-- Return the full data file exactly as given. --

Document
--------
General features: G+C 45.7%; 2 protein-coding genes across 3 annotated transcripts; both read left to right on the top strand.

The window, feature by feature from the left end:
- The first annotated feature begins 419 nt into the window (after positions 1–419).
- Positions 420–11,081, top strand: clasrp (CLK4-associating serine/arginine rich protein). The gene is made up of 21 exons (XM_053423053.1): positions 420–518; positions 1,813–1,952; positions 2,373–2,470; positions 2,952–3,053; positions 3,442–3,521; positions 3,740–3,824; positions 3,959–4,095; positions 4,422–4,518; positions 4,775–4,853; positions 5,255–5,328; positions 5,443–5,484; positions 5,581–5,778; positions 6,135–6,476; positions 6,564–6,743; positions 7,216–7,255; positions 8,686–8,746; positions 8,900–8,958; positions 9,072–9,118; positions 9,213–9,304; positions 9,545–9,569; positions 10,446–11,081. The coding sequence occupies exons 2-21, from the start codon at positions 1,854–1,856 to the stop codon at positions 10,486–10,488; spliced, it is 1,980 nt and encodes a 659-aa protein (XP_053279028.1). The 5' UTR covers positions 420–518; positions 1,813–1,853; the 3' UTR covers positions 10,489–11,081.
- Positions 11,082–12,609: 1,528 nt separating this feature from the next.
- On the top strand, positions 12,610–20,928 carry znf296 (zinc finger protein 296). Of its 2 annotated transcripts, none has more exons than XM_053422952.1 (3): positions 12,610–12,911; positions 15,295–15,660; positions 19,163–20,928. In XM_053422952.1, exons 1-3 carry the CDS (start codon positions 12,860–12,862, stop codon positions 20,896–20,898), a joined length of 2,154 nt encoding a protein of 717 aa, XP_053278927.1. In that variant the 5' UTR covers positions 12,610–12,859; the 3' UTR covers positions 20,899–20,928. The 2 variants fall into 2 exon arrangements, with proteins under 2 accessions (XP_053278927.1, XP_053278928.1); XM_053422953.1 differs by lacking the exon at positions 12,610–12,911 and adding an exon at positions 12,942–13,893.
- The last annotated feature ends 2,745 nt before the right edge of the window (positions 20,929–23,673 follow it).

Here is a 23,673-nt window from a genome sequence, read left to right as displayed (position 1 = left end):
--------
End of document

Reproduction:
General features: G+C 45.7%; 2 protein-coding genes across 3 annotated transcripts; both read left to right on the top strand.

The window, feature by feature from the left end:
- The first annotated feature begins 419 nt into the window (after positions 1–419).
- Positions 420–11,081, top strand: clasrp (CLK4-associating serine/arginine rich protein). The gene is made up of 21 exons (XM_053423053.1): positions 420–518; positions 1,813–1,952; positions 2,373–2,470; positions 2,952–3,053; positions 3,442–3,521; positions 3,740–3,824; positions 3,959–4,095; positions 4,422–4,518; positions 4,775–4,853; positions 5,255–5,328; positions 5,443–5,484; positions 5,581–5,778; positions 6,135–6,476; positions 6,564–6,743; positions 7,216–7,255; positions 8,686–8,746; positions 8,900–8,958; positions 9,072–9,118; positions 9,213–9,304; positions 9,545–9,569; positions 10,446–11,081. The coding sequence occupies exons 2-21, from the start codon at positions 1,854–1,856 to the stop codon at positions 10,486–10,488; spliced, it is 1,980 nt and encodes a 659-aa protein (XP_053279028.1). The 5' UTR covers positions 420–518; positions 1,813–1,853; the 3' UTR covers positions 10,489–11,081.
- Positions 11,082–12,609: 1,528 nt separating this feature from the next.
- On the top strand, positions 12,610–20,928 carry znf296 (zinc finger protein 296). Of its 2 annotated transcripts, none has more exons than XM_053422952.1 (3): positions 12,610–12,911; positions 15,295–15,660; positions 19,163–20,928. In XM_053422952.1, exons 1-3 carry the CDS (start codon positions 12,860–12,862, stop codon positions 20,896–20,898), a joined length of 2,154 nt encoding a protein of 717 aa, XP_053278927.1. In that variant the 5' UTR covers positions 12,610–12,859; the 3' UTR covers positions 20,899–20,928. The 2 variants fall into 2 exon arrangements, with proteins under 2 accessions (XP_053278927.1, XP_053278928.1); XM_053422953.1 differs by lacking the exon at positions 12,610–12,911 and adding an exon at positions 12,942–13,893.
- The last annotated feature ends 2,745 nt before the right edge of the window (positions 20,929–23,673 follow it).

Here is a 23,673-nt window from a genome sequence, read left to right as displayed (position 1 = left end):